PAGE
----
Administrators in low-income schools must remain acutely aware of lead's impact
Prolonged proximity to lead has been linked to long-lasting behavioral problems and brain development impairment, writes Chalkbeat, noting that this can cause poor academic performance, trouble developing positive social relationships and misbehavior.
While there is no safe level of lead exposure, according to the Centers for Disease Control and Prevention, studies have shown that effects can be mitigated by “swift” and “early” treatment and a nutritional diet.
Exposure to lead is more likely to be felt by poorer students, who are more likely to live, or attend school, in older buildings that either have lead in their paint or in aged and corrosive pipes.
Exacerbating this issue is the fact that, as Chalkbeat points out, low-income children are less likely to have access to healthy food options — a factor that is important in minimizing some of the effects of lead exposure (“... bodies will absorb less lead if they’re eating other essential metals that humans need, like calcium and iron,” Morri Markowitz, director of the Lead Poisoning Treatment and Prevention Program at Children’s Hospital at Montefiore in the Bronx told Chalkbeat.)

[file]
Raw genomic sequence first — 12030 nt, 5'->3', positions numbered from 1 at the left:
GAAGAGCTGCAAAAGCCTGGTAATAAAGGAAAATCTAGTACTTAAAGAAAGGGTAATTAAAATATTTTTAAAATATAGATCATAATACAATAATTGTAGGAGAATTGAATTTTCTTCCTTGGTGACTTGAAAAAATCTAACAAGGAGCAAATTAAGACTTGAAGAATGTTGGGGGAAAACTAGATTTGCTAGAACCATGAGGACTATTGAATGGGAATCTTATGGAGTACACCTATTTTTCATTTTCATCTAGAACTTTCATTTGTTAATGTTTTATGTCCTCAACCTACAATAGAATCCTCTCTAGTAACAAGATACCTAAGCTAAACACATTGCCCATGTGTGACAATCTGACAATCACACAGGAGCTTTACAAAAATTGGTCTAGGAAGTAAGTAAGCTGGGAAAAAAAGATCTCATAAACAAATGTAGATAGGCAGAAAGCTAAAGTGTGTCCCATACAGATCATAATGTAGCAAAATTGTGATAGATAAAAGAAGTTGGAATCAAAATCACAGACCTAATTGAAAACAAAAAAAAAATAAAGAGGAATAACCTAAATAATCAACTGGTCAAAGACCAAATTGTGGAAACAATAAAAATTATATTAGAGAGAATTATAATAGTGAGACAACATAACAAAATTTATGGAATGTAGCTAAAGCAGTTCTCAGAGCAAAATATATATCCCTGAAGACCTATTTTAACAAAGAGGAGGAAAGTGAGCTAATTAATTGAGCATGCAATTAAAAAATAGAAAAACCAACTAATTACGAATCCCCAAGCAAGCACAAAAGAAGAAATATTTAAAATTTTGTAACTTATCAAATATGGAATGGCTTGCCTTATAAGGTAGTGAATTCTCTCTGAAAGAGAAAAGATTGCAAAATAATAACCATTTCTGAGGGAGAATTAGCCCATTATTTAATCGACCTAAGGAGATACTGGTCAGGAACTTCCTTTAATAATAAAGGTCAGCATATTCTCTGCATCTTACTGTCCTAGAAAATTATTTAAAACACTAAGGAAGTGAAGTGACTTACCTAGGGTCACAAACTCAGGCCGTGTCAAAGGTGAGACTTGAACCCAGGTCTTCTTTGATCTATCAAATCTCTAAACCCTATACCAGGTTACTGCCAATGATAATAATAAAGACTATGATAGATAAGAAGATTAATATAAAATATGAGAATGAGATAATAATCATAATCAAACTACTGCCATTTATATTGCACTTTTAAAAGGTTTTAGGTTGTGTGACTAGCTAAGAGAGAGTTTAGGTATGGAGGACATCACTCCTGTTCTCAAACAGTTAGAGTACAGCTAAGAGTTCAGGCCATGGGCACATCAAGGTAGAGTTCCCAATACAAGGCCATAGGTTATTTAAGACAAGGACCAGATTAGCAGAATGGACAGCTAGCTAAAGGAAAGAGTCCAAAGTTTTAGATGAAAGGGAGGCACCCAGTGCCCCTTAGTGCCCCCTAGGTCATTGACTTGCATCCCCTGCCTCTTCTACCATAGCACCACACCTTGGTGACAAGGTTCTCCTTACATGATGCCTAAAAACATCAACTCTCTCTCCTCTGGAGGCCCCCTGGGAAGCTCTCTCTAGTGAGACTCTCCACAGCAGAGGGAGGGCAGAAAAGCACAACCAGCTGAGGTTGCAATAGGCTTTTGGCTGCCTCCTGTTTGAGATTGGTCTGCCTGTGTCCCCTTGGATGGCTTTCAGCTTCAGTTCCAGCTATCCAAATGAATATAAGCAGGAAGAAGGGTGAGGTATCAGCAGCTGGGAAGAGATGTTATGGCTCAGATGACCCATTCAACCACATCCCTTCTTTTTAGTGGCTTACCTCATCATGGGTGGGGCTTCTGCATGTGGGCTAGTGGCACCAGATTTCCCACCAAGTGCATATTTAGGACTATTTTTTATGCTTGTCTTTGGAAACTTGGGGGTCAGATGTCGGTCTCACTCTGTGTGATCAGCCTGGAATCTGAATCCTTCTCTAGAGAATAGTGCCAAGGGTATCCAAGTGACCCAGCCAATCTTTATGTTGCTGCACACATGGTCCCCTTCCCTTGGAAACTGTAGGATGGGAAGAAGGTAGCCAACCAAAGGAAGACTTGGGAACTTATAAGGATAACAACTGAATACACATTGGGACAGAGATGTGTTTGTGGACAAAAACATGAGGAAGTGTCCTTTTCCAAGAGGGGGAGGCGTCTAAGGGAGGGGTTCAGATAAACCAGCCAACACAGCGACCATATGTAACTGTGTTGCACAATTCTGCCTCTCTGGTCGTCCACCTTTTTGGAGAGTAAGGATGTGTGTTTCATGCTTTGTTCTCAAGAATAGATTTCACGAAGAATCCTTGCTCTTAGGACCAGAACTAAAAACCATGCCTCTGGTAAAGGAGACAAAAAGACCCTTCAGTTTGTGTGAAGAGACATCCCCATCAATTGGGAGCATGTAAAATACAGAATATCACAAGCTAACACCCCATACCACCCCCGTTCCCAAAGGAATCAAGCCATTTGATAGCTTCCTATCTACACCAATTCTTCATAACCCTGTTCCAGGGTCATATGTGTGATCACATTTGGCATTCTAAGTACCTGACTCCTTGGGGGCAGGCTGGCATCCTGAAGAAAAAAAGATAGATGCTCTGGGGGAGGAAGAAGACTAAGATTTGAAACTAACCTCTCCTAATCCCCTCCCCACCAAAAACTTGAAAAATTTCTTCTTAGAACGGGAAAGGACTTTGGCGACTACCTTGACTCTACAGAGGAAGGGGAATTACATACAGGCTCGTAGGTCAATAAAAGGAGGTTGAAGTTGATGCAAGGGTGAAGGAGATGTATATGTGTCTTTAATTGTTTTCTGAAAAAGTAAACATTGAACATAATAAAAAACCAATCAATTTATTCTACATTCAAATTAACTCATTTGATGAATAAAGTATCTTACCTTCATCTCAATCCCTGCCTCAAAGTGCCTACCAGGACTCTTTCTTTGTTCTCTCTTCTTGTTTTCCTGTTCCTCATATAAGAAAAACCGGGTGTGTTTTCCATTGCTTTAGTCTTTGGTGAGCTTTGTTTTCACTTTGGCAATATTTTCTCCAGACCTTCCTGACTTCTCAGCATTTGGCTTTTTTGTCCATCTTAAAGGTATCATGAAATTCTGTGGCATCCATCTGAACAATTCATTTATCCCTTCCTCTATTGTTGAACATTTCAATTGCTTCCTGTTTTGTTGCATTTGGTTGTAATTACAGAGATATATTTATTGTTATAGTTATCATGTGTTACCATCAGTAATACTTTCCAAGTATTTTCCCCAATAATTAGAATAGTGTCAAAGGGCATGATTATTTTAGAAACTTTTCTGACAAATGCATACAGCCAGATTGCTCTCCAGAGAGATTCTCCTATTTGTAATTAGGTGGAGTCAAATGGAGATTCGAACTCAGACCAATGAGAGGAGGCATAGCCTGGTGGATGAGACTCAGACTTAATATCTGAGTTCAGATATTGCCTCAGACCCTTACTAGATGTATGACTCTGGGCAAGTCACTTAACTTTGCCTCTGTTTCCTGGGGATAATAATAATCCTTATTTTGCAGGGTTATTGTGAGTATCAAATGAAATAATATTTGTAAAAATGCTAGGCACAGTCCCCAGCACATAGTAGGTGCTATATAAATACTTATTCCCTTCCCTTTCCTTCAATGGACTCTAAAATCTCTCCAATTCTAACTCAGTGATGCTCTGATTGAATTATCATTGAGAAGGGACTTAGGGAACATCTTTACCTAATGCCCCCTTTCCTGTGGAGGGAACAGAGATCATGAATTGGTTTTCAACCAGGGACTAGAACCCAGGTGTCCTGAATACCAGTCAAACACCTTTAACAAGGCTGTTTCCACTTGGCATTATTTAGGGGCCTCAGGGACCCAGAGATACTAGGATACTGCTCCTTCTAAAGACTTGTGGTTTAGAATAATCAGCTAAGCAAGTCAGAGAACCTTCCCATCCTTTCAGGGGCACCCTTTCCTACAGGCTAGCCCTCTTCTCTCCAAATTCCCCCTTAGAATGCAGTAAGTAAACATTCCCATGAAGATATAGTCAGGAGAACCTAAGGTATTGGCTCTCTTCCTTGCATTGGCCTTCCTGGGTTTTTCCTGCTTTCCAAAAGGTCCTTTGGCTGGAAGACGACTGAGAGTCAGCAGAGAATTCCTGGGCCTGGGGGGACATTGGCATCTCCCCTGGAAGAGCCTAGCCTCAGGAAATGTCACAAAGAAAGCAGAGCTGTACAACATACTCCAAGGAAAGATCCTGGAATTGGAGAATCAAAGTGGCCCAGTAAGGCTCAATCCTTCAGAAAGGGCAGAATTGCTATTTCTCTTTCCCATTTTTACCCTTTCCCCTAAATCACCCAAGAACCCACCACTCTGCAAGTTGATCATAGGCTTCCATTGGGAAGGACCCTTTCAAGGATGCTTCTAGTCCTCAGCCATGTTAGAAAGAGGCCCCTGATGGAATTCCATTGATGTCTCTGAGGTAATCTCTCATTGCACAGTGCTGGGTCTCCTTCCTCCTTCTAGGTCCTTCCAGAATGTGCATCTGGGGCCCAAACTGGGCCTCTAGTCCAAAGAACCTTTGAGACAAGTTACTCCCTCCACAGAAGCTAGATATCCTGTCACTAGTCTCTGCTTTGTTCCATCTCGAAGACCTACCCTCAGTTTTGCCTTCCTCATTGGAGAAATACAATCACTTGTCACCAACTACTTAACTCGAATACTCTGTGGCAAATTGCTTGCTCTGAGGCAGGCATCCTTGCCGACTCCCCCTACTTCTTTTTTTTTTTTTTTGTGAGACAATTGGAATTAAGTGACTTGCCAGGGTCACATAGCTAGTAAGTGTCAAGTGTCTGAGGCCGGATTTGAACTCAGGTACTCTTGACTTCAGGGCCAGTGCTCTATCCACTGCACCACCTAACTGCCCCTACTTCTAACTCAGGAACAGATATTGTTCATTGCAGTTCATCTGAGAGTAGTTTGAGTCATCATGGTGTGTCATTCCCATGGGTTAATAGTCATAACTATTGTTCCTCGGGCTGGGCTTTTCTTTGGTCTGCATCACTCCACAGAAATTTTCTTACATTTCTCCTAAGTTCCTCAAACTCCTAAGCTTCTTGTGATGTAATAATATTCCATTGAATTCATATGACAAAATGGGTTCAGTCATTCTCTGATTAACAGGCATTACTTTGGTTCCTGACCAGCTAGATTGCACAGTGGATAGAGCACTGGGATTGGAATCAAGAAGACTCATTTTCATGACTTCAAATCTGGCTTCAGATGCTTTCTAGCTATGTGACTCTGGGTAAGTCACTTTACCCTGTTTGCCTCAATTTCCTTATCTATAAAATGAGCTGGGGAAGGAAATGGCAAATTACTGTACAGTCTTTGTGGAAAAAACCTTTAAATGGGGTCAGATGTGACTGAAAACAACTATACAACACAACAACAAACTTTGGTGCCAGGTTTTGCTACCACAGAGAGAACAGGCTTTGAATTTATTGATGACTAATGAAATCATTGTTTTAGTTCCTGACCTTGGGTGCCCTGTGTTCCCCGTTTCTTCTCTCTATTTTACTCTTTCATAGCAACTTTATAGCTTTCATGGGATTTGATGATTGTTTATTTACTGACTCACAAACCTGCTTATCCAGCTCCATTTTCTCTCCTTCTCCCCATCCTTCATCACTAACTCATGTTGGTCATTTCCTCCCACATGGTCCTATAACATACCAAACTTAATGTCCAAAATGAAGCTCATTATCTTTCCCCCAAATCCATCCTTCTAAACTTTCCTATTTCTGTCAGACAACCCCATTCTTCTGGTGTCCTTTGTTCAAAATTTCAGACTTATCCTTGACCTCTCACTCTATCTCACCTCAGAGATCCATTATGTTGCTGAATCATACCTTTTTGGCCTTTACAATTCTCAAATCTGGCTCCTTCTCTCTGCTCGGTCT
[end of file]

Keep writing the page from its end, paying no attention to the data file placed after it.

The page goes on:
This reality is why administrators and educators in low-income communities should be more aware of the fact that lead-exposure could be impacting their student body. While getting rid of the source — i.e. lead paint or pipes — can be impossible for a school if the source is a home, specifically public housing, making sure parents (and students) are informed and educated about the risks is important for catching exposure as soon as possible.
Districts can consider sending a letter home about the effects of lead and what to look for within their homes, or how to request that lead levels are tested in their water or walls. Each state law is, of course, different. In Illinois, for example, landlords are not required to test for lead paint. They can only be required to remove it if a tenant’s blood shows exposure.
Encouraging families to take their children to have their blood tested is another option. Additionally, lessons on the topic could potentially be taught in classrooms.